fbpx

Elk Grove to address homeless issues at tonight’s city council meeting

Opinion/Editorial

At tonight’s city council, the Elk Grove City Council will be discussing two projects that revolve around homelessness, the Oak Rose Apartment Project which would provide permanent housing for the homeless, and the Enhanced Winter Sanctuary proposal for the former Rite Aid location. Both projects are in the Old Town area of Elk Grove.

Prior to putting a sales tax increase on the ballot last November, the city conducted several surveys of Elk Grove residents to determine which issues were most important to local residents. Two of the biggest concerns were public safety and the homeless issue. The city of Elk Grove has said that there are between 100 to 150 homeless persons in Elk Grove. City staff has stated most of the homeless have a connection to Elk Grove, either through family or living in the city prior to becoming homeless.

The state’s passage of SB 35 has tied the hands of California cities and taken planning control away from cities. The law streamlines the approval process for low-income and homeless housing and makes it difficult if not impossible to deny projects unless a city has met the state’s housing requirements. After the city of Elk Grove denied the Oak Rose project, the applicant and eventually the state sued the city. The city claimed the existing Old Town planning guidelines were enough to deny the project. The city knew this was a gamble. The state disagreed. After city staff and their legal team looked at the prospects of winning the lawsuit, they decided that the risks to the city were too great.

Local residents are rightfully upset, but that anger should be directed at the state, not the city. The risk to the city to fight the lawsuits is too much and it would be a breach of their duties to the residents for the city council to take that risk. It could cost millions of dollars.

City staff and Elk Grove police will have to make sure the residents living at the Oak Rose apartments are not causing issues in the community. This will not be a homeless camp. There will not be trash and tents. This will be permanent housing. The residents will be vetted by a county agency.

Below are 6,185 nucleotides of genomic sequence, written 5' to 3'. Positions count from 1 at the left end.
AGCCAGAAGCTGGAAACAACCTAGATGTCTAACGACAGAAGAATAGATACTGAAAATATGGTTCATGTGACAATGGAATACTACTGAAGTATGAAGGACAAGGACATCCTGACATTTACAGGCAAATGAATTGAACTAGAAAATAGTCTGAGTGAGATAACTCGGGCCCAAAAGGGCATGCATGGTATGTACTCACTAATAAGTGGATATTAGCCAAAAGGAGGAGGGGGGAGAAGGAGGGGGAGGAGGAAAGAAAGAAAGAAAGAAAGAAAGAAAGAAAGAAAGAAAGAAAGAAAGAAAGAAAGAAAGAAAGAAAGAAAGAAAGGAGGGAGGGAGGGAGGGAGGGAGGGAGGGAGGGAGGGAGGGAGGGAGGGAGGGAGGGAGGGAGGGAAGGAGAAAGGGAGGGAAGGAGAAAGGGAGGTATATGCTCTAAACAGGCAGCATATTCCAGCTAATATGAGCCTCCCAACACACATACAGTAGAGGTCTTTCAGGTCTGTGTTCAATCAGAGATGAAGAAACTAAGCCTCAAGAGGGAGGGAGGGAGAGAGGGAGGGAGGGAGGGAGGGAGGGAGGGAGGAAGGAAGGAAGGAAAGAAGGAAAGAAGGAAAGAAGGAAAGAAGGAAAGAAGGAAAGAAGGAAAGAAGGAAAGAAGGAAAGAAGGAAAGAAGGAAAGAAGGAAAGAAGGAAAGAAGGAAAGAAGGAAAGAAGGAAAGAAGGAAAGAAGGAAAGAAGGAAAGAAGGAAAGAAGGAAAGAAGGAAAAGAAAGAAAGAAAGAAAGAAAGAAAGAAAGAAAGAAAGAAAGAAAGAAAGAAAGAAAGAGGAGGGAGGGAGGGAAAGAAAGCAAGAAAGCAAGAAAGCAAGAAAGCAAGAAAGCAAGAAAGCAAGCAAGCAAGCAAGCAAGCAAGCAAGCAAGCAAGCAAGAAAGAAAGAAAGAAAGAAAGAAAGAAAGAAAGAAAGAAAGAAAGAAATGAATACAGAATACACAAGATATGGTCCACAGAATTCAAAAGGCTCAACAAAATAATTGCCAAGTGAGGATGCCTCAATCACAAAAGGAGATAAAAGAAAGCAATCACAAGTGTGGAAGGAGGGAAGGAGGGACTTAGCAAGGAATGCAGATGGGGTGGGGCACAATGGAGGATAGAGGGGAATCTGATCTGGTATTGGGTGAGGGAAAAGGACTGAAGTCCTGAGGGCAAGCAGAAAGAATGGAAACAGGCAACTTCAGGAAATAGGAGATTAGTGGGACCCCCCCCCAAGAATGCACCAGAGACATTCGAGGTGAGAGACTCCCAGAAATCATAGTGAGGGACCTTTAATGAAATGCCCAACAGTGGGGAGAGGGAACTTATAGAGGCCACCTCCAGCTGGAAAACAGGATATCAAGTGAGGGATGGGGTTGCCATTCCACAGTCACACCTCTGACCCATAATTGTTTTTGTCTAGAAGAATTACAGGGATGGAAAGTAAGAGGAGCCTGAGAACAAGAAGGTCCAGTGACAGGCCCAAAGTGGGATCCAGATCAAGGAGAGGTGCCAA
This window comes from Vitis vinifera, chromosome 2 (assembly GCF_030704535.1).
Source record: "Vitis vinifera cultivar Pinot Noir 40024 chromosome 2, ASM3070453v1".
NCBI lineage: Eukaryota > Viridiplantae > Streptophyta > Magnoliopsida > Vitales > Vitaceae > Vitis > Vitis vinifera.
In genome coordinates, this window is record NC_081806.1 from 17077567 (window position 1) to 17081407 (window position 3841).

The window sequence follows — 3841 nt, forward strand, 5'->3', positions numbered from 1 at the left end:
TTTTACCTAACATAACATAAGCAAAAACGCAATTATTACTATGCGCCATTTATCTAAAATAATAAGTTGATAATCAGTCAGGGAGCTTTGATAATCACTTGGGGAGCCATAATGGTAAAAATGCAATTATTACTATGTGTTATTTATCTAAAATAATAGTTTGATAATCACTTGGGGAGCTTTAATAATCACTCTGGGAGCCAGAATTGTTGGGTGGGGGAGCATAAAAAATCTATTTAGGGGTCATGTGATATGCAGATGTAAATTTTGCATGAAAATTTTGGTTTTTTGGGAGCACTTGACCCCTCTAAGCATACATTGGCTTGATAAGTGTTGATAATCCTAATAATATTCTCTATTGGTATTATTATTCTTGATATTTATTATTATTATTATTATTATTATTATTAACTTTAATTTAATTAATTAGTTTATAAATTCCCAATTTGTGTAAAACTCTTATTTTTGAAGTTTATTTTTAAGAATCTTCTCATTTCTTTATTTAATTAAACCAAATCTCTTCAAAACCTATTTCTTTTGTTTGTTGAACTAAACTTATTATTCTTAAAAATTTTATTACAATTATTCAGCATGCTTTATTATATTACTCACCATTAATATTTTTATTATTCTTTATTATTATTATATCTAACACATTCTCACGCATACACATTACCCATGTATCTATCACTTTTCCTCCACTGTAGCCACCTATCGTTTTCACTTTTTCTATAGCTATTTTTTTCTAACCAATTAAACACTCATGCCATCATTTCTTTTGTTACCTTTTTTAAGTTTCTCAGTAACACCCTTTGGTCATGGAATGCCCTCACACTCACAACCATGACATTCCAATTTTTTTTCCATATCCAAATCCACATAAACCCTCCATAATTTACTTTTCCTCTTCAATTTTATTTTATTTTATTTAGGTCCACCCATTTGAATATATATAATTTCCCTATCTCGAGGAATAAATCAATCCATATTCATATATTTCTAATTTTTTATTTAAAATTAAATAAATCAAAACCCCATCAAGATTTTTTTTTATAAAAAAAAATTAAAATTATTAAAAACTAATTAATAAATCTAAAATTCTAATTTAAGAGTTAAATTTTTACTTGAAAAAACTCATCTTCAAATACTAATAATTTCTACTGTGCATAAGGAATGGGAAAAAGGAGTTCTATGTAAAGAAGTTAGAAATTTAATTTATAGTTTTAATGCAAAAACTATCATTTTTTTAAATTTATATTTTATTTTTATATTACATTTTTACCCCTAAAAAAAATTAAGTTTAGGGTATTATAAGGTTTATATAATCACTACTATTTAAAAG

The second proposal is the winter shelter proposal. For the past several years churches and other groups have provided shelter during the winter months. This year the city has decided to use the former Rite Aid store at the intersection of Elk Grove Blvd and Waterman Road from November 1 to March 31. The facility will house up to 30 individuals.

According to the city, “Guests of the Enhanced Winter Sanctuary will be selected through a referral system. Only adults who have been vetted by a social services agency and have a referral will be admitted to the program. Pets will be accommodated. Families with minor children will continue to be served by motel voucher programs. to Elk Grove. The operator will enforce rules and restrictions on site that will prohibit registered sex offenders, people with serious behavioral health challenges, or those who wish to use drugs or alcohol on site. Elk Grove Police Department cameras and personnel will monitor the site for safety and security.

The courts have ruled that cities can’t force the homeless to move from public property unless there are beds or housing available. If the shelter has space available, the city can use that to require them to go to the shelter or move. This is only a temporary solution to an ongoing problem. After the shelter is closed in the spring, the city will begin remodeling the location to become the new city library. It is possible that next year there could be multiple smaller locations spread out in the city.

Nearby residents are not happy with the prospect of a homeless shelter nearby, and that is understandable. It is easy for people who don’t live in the area to say it isn’t a big deal. Everyone wants a solution but many don’t want it near them. It will be up to city staff and police to make sure the impact on nearby residents and businesses is minimized.

Privacy Policy

Leave a Reply

This site uses Akismet to reduce spam. Learn how your comment data is processed.

Skip to toolbar